Arabian philosopher born in Spain; wrote detailed commentaries on Aristotle that were admired by the Schoolmen (1126-1198) (noun.person)
     
  • (noun.person)
    Arabian physician and influential Islamic philosopher; his interpretation of Aristotle influenced St. Thomas Aquinas; writings on medicine were import more.. (noun.person)
     
  • (noun.person)
    English statesman and philosopher; precursor of British empiricism; advocated inductive reasoning (1561-1626) (noun.person)
     
  • (noun.person)
    English philosopher and jurist; founder of utilitarianism (1748-1831) (noun.person)
     
  • (noun.person)
    French philosopher who proposed elan vital as the cause of evolution and development (1859-1941) (noun.person)
     
  • (noun.person)
    Irish philosopher and Anglican bishop who opposed the materialism of Thomas Hobbes (1685-1753) (noun.person)
     
  • (noun.person)
    a Roman who was an early Christian philosopher and statesman who was executed for treason; Boethius had a decisive influence on medieval logic (circa more.. (noun.person)
     
  • (noun.person)
    Italian philosopher who used Copernican principles to develop a pantheistic monistic philosophy; condemned for heresy by the Inquisition and burned at more.. (noun.person)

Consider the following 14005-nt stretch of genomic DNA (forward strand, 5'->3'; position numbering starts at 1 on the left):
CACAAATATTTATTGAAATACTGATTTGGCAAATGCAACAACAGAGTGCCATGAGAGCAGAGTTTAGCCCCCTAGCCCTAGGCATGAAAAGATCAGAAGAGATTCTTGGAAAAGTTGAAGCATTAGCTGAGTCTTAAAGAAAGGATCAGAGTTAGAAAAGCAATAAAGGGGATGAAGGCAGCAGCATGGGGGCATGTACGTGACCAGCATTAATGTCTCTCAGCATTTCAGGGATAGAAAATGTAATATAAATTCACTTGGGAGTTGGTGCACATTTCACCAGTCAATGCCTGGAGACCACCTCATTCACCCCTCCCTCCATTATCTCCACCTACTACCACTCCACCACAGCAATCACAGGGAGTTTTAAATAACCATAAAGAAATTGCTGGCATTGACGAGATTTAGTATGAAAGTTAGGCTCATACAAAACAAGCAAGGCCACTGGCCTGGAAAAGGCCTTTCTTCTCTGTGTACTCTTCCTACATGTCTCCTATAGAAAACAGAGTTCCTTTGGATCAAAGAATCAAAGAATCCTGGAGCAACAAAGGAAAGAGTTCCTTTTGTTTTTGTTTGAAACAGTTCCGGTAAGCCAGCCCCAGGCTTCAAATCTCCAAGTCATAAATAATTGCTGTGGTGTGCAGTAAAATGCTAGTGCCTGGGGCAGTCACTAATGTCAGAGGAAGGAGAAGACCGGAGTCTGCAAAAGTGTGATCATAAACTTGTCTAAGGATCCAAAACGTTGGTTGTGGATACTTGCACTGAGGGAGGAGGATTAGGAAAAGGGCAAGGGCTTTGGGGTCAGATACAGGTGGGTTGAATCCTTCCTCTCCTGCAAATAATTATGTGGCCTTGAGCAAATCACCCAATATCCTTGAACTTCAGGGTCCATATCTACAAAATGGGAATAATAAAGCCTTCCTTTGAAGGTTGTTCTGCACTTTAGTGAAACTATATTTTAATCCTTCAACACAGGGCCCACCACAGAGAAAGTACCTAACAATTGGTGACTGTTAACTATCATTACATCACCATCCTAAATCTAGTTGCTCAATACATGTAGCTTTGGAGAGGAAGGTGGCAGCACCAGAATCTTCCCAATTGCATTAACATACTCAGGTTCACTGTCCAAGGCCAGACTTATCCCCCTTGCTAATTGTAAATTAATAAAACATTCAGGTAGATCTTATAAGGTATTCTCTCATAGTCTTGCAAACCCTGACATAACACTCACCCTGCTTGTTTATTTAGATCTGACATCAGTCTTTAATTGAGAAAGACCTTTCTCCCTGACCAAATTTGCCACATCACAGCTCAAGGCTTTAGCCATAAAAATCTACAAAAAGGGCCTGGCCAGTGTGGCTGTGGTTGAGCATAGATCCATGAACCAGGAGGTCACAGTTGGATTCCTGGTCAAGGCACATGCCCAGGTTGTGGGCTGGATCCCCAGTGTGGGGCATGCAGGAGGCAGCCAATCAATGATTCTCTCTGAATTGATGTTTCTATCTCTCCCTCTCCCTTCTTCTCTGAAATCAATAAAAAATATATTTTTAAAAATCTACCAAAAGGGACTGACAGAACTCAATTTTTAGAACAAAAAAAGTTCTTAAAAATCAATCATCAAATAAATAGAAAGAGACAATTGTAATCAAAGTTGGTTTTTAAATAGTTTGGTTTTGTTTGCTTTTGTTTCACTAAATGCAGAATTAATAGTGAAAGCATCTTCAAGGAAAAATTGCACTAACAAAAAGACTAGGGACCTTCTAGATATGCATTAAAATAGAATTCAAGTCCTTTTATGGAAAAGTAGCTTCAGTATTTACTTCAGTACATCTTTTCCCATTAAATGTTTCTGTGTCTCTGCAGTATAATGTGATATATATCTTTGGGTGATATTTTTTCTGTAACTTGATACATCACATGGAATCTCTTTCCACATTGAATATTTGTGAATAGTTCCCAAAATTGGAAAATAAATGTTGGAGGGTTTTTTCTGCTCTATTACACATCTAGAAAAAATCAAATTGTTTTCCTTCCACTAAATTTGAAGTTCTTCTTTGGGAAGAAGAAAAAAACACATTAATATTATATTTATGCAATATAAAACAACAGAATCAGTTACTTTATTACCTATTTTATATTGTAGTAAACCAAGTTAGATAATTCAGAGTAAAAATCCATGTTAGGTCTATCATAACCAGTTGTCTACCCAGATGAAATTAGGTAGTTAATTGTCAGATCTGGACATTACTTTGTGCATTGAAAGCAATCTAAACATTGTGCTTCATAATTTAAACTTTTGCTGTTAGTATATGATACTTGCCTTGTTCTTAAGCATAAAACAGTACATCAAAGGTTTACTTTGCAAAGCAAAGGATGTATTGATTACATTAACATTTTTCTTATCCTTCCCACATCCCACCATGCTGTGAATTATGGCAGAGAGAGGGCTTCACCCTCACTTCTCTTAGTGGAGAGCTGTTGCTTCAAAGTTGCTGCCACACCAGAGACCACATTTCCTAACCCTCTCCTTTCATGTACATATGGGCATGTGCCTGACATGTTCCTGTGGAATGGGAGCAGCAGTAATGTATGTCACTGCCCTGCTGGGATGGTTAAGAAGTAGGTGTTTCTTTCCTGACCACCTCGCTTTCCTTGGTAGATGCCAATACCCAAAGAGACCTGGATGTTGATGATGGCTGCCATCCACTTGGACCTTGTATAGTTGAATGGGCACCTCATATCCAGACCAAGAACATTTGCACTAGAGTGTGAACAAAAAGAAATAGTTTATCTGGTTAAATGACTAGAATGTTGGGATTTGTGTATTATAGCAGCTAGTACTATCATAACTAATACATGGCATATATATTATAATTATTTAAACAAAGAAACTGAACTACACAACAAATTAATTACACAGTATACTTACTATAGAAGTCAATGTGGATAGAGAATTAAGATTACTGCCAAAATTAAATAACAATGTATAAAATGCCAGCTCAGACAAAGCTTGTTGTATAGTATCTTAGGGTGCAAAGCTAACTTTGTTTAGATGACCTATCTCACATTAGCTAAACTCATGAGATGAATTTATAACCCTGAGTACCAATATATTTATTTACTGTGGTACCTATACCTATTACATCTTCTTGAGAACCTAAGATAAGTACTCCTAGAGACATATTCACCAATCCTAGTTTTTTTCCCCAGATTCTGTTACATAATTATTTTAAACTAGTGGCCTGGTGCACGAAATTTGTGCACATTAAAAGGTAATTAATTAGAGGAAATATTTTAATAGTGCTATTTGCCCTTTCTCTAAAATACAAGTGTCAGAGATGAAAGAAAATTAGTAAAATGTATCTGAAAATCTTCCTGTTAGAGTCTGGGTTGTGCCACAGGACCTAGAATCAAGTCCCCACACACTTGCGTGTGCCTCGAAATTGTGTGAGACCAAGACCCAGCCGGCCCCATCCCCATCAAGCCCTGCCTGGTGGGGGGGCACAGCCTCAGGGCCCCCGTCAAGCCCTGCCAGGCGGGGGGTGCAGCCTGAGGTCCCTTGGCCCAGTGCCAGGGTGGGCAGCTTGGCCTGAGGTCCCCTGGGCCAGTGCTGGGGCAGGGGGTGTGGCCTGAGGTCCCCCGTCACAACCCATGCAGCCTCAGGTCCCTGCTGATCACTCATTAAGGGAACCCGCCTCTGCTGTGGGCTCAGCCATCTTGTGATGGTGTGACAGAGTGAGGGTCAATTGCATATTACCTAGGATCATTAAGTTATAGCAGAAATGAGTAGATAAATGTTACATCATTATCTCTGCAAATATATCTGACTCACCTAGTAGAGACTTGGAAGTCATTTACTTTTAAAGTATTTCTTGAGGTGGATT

• (noun.person)
    Israeli religious philosopher (born in Austria); as a Zionist he promoted understanding between Jews and Arabs; his writings affected Christian thinke more.. (noun.person)
     
  • (noun.person)
    German philosopher concerned with concept formation in the human mind and with symbolic forms in human culture generally (1874-1945) (noun.person)
     
  • (noun.person)
    ancient Greek philosopher who succeeded Zeno of Citium as the leader of the Stoic school (300-232 BC) (noun.person)
     
  • (noun.person)
    French philosopher remembered as the founder of positivism; he also established sociology as a systematic field of study (noun.person)
     
  • (noun.person)
    French mathematician and philosopher (1743-1794) (noun.person)
     
  • (noun.person)
    Chinese philosopher whose ideas and sayings were collected after his death and became the basis of a philosophical doctrine known a Confucianism (circ more.. (noun.person)
     
  • (noun.person)